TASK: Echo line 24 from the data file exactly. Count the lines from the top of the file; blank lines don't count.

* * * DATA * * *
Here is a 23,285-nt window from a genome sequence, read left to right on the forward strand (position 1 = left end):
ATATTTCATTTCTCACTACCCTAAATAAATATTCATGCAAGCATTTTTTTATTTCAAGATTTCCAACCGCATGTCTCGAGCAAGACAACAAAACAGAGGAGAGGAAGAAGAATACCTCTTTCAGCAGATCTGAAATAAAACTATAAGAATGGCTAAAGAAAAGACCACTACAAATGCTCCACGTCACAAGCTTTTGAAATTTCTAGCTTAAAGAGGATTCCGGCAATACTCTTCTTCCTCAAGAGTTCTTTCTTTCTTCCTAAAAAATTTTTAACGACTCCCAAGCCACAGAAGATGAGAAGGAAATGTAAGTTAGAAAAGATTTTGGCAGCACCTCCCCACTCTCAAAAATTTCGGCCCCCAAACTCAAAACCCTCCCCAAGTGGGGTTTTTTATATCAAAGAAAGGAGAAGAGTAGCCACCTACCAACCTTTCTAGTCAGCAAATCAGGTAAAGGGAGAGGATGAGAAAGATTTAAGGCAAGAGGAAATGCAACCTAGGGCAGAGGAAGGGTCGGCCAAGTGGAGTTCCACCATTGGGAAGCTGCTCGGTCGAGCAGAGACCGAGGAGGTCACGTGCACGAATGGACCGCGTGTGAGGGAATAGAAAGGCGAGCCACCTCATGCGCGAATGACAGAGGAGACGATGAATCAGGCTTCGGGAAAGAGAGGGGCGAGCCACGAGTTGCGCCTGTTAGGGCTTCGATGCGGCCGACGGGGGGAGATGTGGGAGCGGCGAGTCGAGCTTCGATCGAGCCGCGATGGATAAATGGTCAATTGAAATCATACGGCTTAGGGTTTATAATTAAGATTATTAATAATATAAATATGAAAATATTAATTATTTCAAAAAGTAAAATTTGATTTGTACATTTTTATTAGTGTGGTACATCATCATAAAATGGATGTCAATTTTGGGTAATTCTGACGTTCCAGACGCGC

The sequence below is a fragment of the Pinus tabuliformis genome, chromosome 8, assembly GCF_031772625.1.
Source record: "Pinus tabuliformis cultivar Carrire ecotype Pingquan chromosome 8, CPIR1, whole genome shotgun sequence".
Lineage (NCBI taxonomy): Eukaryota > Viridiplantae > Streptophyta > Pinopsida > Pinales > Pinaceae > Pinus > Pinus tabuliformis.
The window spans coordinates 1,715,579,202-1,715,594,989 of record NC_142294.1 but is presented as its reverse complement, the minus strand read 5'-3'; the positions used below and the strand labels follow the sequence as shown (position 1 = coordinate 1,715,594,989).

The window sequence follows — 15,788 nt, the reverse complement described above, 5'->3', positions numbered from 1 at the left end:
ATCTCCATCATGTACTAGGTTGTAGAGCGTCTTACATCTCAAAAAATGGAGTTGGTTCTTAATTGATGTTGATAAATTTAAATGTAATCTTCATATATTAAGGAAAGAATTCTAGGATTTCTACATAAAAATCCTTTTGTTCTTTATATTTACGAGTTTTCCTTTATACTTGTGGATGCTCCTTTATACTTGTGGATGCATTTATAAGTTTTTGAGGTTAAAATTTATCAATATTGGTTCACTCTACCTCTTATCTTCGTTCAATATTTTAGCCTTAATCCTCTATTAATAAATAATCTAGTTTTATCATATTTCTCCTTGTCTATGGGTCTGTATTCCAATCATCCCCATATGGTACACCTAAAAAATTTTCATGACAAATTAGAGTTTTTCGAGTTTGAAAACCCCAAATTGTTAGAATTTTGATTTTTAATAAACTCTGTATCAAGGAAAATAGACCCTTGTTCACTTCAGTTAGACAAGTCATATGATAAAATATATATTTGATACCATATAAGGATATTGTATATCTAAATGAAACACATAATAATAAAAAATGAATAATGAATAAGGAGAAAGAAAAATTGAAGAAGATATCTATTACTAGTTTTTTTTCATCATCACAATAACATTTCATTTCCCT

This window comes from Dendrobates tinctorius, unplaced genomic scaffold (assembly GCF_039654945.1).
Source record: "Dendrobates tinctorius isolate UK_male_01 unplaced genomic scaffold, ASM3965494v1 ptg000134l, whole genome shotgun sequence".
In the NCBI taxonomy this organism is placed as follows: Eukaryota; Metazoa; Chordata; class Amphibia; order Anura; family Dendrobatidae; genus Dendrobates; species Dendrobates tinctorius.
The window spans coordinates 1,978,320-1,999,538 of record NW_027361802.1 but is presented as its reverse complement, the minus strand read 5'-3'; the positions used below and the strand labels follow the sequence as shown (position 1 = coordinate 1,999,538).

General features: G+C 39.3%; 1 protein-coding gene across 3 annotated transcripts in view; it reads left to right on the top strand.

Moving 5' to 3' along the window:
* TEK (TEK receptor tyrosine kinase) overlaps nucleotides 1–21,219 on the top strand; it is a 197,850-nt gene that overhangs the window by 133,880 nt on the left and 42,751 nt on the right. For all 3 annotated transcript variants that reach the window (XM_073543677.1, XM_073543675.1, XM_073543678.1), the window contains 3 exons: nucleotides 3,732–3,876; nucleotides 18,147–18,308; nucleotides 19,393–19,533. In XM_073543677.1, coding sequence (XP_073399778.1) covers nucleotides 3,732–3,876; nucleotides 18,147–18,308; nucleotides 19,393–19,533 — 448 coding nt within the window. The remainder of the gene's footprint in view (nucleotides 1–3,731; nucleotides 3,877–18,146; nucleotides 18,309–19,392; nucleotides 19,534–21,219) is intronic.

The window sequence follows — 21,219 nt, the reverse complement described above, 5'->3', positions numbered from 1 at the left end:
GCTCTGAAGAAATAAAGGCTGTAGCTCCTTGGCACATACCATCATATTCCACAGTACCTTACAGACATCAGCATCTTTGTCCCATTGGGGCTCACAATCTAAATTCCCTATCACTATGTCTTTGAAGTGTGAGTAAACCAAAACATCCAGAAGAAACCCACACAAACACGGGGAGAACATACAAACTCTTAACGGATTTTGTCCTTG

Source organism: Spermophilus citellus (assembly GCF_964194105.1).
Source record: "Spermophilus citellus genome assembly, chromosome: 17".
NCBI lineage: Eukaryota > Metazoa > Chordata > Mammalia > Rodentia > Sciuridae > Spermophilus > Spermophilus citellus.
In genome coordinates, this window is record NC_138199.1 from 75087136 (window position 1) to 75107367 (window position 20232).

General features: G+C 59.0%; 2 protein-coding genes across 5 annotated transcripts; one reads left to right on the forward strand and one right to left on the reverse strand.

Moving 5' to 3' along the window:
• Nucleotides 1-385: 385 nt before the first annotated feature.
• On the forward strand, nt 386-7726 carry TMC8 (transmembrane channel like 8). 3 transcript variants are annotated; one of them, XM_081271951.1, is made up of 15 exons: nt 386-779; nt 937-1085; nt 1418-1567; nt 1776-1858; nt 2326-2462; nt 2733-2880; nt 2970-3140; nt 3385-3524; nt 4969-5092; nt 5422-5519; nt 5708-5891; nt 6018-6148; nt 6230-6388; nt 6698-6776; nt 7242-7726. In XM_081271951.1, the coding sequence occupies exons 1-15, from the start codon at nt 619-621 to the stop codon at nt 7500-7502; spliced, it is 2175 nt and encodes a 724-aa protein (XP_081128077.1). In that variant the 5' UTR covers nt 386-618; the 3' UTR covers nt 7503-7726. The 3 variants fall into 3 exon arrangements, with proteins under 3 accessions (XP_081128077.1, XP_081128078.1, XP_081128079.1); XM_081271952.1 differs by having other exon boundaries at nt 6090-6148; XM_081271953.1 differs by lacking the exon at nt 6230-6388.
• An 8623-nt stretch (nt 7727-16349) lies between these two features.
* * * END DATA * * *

• Nucleotides 1-385: 385 nt before the first annotated feature.